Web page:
Around the back is a single USB-C port, which you can use with the supplied braided cable or one of your choosing. There's no Bluetooth connectivity option here as you may find with some other models, so you cannot use this wirelessly.
Beside it is a slider to switch between Mac and Windows layouts, but as we'll discuss, it's a little bit more than just flipping a few key positions around.
Keychron offers the Q8 in three main colorways, with Carbon Black joined by Silver Grey and Navy Blue, along with appropriately-colored keycaps.
To go with its exterior and to appease those who will want to take it apart and tinker, Keychron has also made an effort to get the keyboard to a place that can save effort for all users.
Between the top and bottom cases, the plate and PCB are sandwiched in place by a double gasket design. Along with using gaskets to hold the plate and PCB in place between the top and bottom casing, the casings themselves also have silicone pads to reduce sound resonance.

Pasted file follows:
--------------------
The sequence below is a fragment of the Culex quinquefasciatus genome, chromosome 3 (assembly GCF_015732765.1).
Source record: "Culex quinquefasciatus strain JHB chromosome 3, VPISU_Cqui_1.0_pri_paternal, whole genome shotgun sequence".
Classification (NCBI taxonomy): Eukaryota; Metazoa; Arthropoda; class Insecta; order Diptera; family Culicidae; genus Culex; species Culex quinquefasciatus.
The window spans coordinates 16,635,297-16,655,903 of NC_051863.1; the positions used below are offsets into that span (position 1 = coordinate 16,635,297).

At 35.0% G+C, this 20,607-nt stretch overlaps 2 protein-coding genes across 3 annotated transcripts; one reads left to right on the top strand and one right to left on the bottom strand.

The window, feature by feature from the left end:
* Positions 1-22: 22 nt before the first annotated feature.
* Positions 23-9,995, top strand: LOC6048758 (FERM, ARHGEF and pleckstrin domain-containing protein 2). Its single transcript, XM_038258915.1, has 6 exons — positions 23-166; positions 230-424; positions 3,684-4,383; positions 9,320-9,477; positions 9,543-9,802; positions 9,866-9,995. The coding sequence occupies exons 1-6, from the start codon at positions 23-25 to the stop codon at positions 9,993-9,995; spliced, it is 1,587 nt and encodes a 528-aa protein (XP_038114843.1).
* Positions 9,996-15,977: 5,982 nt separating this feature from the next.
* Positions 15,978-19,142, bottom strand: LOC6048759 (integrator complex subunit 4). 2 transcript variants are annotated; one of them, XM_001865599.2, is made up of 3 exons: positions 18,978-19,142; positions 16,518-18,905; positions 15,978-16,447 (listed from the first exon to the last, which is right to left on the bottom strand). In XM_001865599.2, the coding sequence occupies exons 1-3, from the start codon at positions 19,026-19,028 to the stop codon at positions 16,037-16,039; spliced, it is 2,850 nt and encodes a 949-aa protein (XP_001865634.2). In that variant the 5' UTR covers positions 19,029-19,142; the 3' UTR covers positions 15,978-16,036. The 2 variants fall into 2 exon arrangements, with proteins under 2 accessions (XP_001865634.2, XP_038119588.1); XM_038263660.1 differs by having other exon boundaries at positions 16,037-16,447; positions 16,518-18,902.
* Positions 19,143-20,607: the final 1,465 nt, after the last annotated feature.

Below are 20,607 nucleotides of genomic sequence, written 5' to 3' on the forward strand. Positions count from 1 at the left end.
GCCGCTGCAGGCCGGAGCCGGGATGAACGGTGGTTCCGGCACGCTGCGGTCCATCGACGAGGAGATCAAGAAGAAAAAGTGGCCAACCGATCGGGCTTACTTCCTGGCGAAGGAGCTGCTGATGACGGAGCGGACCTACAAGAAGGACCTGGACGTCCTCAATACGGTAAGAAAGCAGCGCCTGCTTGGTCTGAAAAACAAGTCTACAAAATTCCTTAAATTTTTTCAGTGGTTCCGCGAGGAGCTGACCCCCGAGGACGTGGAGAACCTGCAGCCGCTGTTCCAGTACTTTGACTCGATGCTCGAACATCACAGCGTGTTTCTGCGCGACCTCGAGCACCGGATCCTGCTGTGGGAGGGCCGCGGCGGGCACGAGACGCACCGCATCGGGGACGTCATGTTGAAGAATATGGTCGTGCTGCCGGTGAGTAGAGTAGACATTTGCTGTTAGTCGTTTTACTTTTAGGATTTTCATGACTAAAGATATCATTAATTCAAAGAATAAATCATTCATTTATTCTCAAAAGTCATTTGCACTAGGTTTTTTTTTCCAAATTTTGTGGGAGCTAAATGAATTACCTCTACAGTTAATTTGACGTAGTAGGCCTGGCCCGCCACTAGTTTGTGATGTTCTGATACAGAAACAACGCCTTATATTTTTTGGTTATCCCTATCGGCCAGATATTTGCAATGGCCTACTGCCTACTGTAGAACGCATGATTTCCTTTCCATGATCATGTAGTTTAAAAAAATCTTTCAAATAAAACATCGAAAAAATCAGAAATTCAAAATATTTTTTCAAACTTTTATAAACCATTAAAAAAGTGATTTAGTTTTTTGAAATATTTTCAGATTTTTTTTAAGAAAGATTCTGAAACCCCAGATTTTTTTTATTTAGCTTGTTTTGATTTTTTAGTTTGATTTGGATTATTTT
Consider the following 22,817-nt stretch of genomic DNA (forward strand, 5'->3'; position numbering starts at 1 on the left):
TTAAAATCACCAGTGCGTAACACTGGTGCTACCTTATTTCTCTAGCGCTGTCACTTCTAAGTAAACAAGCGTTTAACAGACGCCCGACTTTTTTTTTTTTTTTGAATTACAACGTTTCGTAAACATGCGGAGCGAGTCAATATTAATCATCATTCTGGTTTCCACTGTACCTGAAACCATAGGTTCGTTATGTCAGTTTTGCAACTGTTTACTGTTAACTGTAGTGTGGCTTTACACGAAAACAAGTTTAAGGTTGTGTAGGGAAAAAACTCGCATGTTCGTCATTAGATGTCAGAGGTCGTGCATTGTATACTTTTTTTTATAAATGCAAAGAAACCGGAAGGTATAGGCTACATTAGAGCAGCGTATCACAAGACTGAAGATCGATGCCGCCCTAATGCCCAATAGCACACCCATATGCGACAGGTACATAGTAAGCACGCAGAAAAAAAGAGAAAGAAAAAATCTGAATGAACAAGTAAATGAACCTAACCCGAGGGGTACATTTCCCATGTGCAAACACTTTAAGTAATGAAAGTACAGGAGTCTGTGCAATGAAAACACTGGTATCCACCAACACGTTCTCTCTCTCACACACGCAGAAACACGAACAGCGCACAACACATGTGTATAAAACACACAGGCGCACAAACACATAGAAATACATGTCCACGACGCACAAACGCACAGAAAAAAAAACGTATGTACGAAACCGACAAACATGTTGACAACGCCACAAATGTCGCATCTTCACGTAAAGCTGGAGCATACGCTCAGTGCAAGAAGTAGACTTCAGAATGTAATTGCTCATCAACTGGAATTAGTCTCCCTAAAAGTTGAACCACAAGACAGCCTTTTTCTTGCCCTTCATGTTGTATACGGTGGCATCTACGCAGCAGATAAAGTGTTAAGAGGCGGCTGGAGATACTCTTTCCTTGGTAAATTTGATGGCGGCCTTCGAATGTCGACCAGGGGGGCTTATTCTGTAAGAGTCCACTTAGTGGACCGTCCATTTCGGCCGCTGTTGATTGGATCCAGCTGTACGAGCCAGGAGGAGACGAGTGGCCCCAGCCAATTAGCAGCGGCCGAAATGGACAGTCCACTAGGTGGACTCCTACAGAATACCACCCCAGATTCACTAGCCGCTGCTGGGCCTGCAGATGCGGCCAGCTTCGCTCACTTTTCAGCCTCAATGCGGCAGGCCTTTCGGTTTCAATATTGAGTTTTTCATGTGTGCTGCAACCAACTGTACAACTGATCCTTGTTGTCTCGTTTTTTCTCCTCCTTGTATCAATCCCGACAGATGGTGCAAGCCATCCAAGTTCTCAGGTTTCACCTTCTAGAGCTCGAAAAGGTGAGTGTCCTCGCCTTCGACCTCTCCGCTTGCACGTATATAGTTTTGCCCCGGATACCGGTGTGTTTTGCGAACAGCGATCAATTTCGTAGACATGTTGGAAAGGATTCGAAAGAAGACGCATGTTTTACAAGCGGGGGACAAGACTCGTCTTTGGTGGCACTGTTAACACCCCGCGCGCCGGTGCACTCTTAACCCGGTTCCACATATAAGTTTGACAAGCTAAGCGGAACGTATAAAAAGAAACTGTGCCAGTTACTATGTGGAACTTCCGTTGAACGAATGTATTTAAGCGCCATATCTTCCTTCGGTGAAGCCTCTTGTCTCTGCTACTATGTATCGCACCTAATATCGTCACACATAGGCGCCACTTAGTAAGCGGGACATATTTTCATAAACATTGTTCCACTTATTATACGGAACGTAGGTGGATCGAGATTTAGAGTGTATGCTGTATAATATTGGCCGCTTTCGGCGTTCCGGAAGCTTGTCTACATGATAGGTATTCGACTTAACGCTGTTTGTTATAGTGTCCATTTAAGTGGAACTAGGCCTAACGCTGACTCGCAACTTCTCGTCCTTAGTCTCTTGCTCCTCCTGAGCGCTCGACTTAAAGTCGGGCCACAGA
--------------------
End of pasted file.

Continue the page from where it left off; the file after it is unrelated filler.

Keychron claims this helps the keyboard maintain the gasket structure flexibility and reduce the resonance caused by using large metal components.
There's also what is referred to as a "tape mod" already installed in the keyboard. A mod often undertaken by enthusiasts, it consists of a layer of tape that is applied to the bottom layer to tweak the sound typing keys produces to be deeper and less high-pitched.
Though this is a reasonably cheap mod for users to undertake for themselves, its inclusion is a nod to enthusiasts and saves a few minutes and strips of tape.
Keychron Q8 - Keys and Alice
The keys supplied with the keyboard are double-shot PBT keycaps in a new "OEM Spherical Angled" profile, using a rounder shape while having a similar height to the OEM profile.
They do seem a little different from typical keycaps, visually at least, and are completely OK for fast typing for long periods.